Counseling Requirements of the New Bankruptcy Law

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 Counseling Requirements of the New Bankruptcy Law

Before filing for bankruptcy, debtors must attend credit counseling as required by the Bankruptcy Abuse Prevention and Consumer Protection Act of 2005. All debtors wanting to file for bankruptcy under Chapter 7 or Chapter 13 are subject to this counseling requirement.

What Are the Counseling Requirements for Bankruptcy?

Debtors are required to attend credit counseling from a provider that the U.S. Trustee’s Office has approved before filing for bankruptcy under Chapter 7 or Chapter 13.

The United States Trustee’s Office offers a list of accredited organizations on its website. This counseling is intended to help you decide if filing for bankruptcy is actually required or whether you may avoid doing so by making an unofficial repayment plan.

There is no way to escape the therapy because it is a requirement. While participation is necessary, you are not obligated to accept the agency’s suggested payback schedule. Before you may file for bankruptcy, you must submit the repayment plan the agency creates together with the certificate of completion to the court.

Before you may discharge your debt through bankruptcy, there are further counseling requirements. These extra counseling sessions serve the objective of teaching personal financial management. Before you may acquire a discharge that cancels your debts, you must submit the certification of completion to the court for this counseling.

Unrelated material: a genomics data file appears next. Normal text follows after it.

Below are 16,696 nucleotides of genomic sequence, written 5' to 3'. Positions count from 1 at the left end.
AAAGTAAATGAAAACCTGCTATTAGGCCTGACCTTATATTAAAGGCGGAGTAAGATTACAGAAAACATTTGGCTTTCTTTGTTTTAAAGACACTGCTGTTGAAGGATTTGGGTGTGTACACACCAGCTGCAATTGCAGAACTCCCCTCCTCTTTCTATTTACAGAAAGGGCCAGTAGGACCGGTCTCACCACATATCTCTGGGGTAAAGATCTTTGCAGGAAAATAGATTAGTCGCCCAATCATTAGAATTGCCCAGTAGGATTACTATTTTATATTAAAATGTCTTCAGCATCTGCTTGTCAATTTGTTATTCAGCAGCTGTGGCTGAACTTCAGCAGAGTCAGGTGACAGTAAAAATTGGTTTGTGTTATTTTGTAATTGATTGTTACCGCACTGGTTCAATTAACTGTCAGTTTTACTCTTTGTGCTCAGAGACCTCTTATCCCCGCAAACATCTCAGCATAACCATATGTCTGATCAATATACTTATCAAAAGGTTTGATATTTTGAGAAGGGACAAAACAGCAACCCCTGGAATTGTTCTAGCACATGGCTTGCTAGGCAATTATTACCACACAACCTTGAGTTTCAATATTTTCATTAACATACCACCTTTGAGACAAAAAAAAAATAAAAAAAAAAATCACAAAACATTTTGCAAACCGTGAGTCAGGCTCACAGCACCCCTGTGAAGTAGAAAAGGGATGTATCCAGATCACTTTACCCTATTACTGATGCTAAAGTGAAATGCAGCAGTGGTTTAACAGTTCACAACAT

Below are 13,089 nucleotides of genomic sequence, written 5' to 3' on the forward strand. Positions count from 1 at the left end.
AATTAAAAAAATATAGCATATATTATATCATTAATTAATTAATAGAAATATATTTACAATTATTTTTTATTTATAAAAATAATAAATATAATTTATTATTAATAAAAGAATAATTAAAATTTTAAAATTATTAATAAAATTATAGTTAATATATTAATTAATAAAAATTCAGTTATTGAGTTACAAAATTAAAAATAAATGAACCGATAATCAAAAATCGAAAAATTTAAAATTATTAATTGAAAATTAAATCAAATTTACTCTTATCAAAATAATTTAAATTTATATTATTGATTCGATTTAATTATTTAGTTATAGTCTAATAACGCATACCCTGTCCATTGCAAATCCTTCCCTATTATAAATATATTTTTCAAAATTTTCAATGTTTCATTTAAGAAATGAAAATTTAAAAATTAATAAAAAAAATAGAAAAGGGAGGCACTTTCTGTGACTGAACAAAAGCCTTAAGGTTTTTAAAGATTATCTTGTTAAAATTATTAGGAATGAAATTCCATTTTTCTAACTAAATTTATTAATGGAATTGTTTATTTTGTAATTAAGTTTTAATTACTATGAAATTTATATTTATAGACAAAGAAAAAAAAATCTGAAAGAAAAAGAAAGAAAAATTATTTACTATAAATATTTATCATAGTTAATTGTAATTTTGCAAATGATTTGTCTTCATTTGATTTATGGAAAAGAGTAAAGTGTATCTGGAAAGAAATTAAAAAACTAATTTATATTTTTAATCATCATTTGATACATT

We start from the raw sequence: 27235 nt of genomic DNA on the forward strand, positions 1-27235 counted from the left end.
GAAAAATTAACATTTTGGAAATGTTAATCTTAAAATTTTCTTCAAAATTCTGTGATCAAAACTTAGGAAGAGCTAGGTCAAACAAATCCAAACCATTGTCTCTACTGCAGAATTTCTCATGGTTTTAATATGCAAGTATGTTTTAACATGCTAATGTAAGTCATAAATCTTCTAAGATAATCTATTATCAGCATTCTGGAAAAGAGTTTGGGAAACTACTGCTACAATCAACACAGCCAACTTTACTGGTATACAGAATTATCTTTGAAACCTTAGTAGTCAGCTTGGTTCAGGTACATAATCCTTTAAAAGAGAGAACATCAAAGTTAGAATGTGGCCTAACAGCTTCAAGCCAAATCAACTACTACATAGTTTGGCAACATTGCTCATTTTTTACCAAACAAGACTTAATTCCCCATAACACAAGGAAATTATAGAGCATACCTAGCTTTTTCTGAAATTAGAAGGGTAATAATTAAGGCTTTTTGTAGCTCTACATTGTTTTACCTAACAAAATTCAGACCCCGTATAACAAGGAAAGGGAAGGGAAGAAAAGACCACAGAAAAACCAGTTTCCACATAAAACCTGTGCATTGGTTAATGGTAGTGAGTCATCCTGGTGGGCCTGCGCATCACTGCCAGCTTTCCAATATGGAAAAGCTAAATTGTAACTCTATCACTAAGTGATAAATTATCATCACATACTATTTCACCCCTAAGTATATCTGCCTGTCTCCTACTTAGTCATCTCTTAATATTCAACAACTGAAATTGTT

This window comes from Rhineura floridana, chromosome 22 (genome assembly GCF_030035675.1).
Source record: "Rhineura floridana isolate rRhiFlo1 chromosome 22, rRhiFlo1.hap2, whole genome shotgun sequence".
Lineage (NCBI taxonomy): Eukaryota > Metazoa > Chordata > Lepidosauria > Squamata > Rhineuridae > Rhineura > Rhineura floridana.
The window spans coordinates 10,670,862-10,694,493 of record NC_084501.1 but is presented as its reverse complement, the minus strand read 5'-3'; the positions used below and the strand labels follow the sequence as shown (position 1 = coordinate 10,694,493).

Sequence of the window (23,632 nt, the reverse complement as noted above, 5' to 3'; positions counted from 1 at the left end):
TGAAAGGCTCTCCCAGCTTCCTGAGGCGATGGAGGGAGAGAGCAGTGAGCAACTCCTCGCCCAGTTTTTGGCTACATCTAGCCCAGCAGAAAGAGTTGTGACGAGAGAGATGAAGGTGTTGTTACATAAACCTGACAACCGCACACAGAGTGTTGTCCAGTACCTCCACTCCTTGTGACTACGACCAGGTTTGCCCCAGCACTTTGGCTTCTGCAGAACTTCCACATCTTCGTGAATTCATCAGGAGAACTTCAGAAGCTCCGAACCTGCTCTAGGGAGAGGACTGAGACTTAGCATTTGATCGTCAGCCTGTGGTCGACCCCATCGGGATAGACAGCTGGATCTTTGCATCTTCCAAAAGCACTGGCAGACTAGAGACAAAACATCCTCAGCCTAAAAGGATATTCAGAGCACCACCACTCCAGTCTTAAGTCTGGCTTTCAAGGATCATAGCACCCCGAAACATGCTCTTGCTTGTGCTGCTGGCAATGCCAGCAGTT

Criteria for Credit Counseling

Credit counseling companies typically advise people on handling money and debts and creating budgets; most typically provide free educational resources and courses.

The new bankruptcy law’s mandatory credit counseling can be completed online, over the phone, or in person. Your therapy appointment should take around 90 minutes and involve a financial analysis.

You may be required to pay the credit counseling agency a fair fee for its services. Credit counseling agencies on the U.S. Trustee’s list are required to waive the cost for those unable to pay.

Depending on where you reside, the kinds of services you receive, and the administrative costs of the credit counseling organization, fees may be in the $50 to $100 range, but they may also be more.

After finishing the necessary counseling, you must get a certificate as proof. To ensure that you receive the appropriate certificate for the bankruptcy court where you will be filing for bankruptcy, check the U.S. Trustee’s website. For the certificate, certain credit counseling businesses could impose an additional fee.

Sometimes debt management plans (DMPs) are suggested and negotiated for customers by credit counseling agencies. In a DMP, you make a monthly payment to the credit counseling agency, which then uses it to pay your unsecured obligations, such as credit card bills, school loans, medical bills, and other debts, per a payment schedule that has been arranged between you and your creditors.

If you are repaying your debts through a DMP, creditors could occasionally agree to cut interest rates or waive particular expenses. Consumers who file for bankruptcy are not obligated to have a DMP. If you decide to use a DMP, you must submit a copy of the plan to the bankruptcy court and your bankruptcy application.

Why Pre-Bankruptcy Classes Are Required

Credit counseling can help you determine if you actually need to declare bankruptcy or if a loose repayment plan would help you get back on your feet financially. Even if it’s evident that a repayment plan isn’t possible (i.e., your debts are too big and your income is too low), counseling is still necessary if you have unfair debts you don’t want to pay.

The counseling organization often creates a budget based on your income and expenses before going over your debt repayment choices. The agency typically certifies that you have no other realistic options for handling the debt outside of declaring bankruptcy.